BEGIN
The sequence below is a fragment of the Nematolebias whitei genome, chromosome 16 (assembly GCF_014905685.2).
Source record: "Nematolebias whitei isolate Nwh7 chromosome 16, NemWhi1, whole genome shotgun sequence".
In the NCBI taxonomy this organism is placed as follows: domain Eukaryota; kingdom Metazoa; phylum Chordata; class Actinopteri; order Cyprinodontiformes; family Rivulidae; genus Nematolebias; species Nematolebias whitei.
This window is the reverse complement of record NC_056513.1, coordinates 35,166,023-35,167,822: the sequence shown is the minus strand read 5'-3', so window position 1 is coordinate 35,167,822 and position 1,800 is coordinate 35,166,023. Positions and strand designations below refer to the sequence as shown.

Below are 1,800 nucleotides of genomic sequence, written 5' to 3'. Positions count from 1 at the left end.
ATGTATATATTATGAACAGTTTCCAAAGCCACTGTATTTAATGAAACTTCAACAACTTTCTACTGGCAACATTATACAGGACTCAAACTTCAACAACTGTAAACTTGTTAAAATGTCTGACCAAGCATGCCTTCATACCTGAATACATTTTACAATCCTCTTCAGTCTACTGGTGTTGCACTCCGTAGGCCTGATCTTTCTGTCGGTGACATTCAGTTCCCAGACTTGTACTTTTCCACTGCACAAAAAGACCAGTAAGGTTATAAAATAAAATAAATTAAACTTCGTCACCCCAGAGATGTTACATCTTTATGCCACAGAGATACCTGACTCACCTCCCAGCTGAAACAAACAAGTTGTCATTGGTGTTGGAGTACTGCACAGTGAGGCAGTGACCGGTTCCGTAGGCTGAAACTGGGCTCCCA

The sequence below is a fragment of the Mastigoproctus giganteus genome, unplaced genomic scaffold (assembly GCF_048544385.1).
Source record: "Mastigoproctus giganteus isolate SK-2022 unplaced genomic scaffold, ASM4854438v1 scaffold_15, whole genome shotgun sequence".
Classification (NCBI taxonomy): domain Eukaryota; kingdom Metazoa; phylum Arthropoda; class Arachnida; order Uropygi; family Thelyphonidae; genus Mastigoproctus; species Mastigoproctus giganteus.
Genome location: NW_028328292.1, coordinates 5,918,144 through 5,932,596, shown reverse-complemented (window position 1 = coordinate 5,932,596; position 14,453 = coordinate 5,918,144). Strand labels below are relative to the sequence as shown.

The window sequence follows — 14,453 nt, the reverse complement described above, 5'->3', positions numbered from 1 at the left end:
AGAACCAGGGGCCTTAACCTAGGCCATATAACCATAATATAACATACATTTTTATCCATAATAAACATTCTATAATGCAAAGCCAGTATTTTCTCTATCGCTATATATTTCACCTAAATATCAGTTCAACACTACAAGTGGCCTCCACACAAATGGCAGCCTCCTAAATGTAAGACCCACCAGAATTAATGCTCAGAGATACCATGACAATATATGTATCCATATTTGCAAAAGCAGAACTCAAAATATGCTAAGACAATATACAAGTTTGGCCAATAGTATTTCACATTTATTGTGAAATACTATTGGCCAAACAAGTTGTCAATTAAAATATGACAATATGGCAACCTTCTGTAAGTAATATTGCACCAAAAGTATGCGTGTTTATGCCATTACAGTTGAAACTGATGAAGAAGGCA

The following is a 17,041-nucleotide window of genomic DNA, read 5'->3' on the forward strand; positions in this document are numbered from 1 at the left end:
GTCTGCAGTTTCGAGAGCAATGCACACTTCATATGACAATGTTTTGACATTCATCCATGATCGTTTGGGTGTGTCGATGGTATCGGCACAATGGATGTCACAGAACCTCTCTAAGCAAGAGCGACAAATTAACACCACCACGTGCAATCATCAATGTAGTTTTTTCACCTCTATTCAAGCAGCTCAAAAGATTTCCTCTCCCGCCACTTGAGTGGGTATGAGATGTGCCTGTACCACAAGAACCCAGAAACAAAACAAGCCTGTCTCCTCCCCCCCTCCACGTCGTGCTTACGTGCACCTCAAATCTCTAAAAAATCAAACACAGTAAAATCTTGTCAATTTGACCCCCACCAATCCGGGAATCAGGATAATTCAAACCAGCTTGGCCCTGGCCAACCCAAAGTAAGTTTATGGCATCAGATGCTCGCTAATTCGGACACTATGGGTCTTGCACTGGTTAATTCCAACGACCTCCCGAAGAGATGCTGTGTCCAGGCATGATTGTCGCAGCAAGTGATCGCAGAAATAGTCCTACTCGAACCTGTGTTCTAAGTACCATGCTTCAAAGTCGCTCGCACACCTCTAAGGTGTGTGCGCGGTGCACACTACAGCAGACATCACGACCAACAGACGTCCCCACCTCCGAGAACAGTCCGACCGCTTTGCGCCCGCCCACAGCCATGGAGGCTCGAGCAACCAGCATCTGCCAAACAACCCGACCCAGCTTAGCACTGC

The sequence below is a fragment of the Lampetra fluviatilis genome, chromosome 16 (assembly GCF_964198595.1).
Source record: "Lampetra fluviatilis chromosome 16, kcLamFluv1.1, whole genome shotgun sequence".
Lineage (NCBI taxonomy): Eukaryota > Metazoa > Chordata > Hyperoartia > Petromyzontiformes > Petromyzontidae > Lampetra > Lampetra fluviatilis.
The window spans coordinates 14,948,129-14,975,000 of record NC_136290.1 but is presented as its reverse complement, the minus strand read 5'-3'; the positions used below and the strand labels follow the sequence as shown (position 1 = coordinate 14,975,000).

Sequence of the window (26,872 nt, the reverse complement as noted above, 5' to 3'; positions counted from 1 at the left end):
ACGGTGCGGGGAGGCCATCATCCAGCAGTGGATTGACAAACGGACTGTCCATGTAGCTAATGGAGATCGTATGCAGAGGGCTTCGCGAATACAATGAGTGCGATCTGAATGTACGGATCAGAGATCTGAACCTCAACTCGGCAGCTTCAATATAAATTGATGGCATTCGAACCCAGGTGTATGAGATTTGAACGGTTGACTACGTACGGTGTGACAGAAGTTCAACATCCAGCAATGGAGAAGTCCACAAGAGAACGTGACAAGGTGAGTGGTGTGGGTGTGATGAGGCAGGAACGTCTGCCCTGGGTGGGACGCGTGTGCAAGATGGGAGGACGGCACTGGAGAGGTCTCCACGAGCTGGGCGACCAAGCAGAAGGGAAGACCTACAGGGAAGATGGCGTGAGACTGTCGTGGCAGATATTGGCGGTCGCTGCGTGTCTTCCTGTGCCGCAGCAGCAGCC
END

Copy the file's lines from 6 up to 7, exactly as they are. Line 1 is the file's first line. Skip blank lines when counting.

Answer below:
ATGTATATATTATGAACAGTTTCCAAAGCCACTGTATTTAATGAAACTTCAACAACTTTCTACTGGCAACATTATACAGGACTCAAACTTCAACAACTGTAAACTTGTTAAAATGTCTGACCAAGCATGCCTTCATACCTGAATACATTTTACAATCCTCTTCAGTCTACTGGTGTTGCACTCCGTAGGCCTGATCTTTCTGTCGGTGACATTCAGTTCCCAGACTTGTACTTTTCCACTGCACAAAAAGACCAGTAAGGTTATAAAATAAAATAAATTAAACTTCGTCACCCCAGAGATGTTACATCTTTATGCCACAGAGATACCTGACTCACCTCCCAGCTGAAACAAACAAGTTGTCATTGGTGTTGGAGTACTGCACAGTGAGGCAGTGACCGGTTCCGTAGGCTGAAACTGGGCTCCCA

The sequence below is a fragment of the Mastigoproctus giganteus genome, unplaced genomic scaffold (assembly GCF_048544385.1).